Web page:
It was a transformation unprecedented in global history. In barely more than two centuries, the United States evolved from a sparsely settled handful of colonies whose very survival was in grave doubt into the most powerful nation the world has ever known—militarily, economically, technologically, culturally, politically, and even ideologically.
How could such an implausible metamorphosis have occurred? In a world where power and the willingness to wield it had always determined the fate of nations, what factors enabled our young nation to so successfully navigate the corridors of diplomacy and foreign policy from the very outset, ensuring not only America's survival but also its eventual status as a superpower?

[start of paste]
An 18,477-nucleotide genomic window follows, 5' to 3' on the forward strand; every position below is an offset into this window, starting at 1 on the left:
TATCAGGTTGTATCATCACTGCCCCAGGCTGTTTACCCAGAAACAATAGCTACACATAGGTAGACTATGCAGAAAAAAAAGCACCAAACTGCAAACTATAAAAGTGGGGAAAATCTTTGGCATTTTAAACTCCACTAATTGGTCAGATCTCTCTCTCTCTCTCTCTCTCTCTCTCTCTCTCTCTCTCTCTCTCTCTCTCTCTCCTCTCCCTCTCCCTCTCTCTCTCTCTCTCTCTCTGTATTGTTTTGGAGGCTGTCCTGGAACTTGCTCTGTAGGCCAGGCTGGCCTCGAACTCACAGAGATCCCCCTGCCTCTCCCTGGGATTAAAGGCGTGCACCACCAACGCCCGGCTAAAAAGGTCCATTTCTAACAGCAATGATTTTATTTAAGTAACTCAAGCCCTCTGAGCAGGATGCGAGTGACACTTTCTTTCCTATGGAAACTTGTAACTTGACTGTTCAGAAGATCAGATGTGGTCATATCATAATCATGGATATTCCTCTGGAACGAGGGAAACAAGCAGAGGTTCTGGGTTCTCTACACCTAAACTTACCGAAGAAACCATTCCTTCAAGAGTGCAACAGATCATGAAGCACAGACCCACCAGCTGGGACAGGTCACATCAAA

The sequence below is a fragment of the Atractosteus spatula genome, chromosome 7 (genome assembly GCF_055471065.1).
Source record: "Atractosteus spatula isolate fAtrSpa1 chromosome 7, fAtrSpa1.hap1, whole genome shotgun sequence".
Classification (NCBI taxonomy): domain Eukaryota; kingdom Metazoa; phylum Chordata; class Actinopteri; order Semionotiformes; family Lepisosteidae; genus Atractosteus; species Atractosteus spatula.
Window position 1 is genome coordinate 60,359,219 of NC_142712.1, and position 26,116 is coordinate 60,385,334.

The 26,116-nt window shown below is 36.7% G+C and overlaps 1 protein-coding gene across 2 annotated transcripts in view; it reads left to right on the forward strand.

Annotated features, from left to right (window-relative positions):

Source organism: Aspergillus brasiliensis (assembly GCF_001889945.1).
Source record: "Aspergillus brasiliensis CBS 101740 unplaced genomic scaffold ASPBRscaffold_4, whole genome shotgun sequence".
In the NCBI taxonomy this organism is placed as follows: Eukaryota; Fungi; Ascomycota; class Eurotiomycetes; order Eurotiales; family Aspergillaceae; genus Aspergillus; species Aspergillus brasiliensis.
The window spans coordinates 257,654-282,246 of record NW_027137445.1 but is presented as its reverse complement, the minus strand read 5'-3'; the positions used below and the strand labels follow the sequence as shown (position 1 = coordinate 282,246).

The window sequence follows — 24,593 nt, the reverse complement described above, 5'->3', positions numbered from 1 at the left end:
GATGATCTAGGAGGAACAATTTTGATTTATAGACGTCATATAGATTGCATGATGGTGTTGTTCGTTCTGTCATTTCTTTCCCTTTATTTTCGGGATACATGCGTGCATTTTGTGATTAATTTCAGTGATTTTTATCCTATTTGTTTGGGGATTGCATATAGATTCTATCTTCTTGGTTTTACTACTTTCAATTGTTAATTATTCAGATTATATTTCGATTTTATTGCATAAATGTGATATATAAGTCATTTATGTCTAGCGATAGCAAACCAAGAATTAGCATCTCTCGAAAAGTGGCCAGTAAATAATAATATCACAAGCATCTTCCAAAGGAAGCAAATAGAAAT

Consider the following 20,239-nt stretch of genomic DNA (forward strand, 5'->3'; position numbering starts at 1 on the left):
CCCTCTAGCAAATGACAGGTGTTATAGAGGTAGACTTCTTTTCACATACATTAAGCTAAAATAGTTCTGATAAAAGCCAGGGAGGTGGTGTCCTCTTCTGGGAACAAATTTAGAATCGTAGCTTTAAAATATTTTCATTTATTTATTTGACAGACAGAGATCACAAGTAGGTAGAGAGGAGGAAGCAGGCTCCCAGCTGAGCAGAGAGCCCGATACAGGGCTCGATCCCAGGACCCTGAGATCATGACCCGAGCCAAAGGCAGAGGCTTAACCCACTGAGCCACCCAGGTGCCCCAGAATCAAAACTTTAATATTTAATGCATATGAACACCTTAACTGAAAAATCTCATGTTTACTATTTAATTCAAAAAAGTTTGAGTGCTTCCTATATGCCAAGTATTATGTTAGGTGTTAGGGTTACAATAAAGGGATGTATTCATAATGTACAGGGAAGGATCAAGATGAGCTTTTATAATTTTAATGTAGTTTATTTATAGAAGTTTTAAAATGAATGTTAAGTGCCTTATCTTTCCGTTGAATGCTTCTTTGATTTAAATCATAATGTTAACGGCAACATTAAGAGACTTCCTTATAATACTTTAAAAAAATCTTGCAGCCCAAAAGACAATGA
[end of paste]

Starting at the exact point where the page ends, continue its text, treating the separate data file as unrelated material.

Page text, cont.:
America and the World: A Diplomatic History addresses these and other penetrating questions. In 24 insightful lectures, award-winning Professor Mark A. Stoler of the University of Vermont—a scholar acknowledged for his expertise in U.S. diplomatic and military history—offers you a fresh view of America's shift from the periphery of international politics to its very center.
12 hours and 12 mins | ISBN: 1598034731 | MP3 | 496 MB